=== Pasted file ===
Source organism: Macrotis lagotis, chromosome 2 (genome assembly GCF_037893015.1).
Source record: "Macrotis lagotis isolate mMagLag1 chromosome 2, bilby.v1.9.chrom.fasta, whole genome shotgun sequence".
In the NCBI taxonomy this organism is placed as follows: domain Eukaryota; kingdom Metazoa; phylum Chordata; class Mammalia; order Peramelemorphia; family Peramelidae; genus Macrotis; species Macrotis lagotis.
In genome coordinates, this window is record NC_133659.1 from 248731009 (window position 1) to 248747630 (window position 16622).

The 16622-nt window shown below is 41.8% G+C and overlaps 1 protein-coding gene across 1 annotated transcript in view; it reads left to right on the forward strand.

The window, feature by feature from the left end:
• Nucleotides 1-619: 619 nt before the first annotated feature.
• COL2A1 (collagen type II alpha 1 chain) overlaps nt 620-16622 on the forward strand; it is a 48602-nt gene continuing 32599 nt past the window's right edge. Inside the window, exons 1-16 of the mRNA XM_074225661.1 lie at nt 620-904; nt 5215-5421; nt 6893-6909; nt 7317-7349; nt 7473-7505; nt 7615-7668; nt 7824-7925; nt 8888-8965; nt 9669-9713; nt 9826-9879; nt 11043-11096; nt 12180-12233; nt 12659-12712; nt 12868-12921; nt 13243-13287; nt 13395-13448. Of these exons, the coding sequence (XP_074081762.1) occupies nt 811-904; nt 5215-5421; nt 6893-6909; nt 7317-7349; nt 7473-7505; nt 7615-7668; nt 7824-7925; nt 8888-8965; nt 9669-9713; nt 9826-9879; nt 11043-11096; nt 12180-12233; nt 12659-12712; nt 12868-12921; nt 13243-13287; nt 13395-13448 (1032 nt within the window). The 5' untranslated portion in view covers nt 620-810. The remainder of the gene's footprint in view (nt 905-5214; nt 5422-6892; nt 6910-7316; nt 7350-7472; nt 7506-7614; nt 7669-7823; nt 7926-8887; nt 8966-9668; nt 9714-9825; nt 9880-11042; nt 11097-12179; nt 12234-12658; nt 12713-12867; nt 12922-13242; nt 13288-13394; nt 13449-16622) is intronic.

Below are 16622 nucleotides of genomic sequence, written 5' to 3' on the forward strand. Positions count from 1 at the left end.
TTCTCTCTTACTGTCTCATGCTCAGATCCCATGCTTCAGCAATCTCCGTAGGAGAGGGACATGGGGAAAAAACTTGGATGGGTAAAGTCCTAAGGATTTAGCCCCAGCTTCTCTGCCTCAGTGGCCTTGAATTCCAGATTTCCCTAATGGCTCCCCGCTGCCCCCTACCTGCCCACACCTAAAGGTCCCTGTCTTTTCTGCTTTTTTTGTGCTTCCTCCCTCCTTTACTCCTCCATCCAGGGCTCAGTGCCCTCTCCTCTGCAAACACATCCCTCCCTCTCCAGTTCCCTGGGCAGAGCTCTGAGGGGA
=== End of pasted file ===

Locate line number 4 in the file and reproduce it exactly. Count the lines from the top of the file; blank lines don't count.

In genome coordinates, this window is record NC_133659.1 from 248731009 (window position 1) to 248747630 (window position 16622).